We spend our days playing in the closet.
In our imagination it is a spaceship, a doorway to other worlds, a portal that can travel through time. In the darkness we act out our fantasies, constructing the characters of our narrative. We play with the treasures that surround us – costumes in boxes, paperwork on shelves, trinkets that remind us of our parents.
We play all day in the closet, waiting for the door to be unlocked once more.
The music almost kills me today.
It is a childhood memory. The song that would play as my father hunted and brought local wildlife to the garage. It would play as I cried for my mother, begging her not to go to work. Terrified of spending time with this hulk of a man.
Today the song comes on the radio again. I can smell that garage. Hear those birds.
My subsequent tears almost cause an accident on the motorway. When I pull over onto the hard shoulder I sit for twenty minutes, thinking about my mother.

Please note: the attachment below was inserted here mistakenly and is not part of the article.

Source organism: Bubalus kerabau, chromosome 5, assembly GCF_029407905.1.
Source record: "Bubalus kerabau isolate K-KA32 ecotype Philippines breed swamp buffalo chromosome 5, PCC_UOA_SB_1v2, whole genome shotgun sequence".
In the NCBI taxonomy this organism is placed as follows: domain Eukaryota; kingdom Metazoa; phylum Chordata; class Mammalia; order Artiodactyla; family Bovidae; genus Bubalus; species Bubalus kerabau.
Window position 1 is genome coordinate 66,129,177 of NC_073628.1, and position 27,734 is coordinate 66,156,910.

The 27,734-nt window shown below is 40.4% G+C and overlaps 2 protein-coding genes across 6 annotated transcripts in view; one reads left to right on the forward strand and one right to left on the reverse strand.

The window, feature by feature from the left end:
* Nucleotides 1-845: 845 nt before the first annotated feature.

He reaches the bridge at midnight, the bolt cutters heavy in his hands. Five hundred padlocks are to be removed, an unpopular decision taken by the council. His instruction is to work in secret, throughout the night and paid at double time.
Many of the padlocks represent young love, a history of the town documented in metal. He instinctively finds his own padlock, now rusting and unfamiliar, a painful memento of a world less cynical.
Using a key from his pocket he snaps the padlock open, and holding it tightly to his chest he begins to climb over the railings.
This story was originally published on The Drabble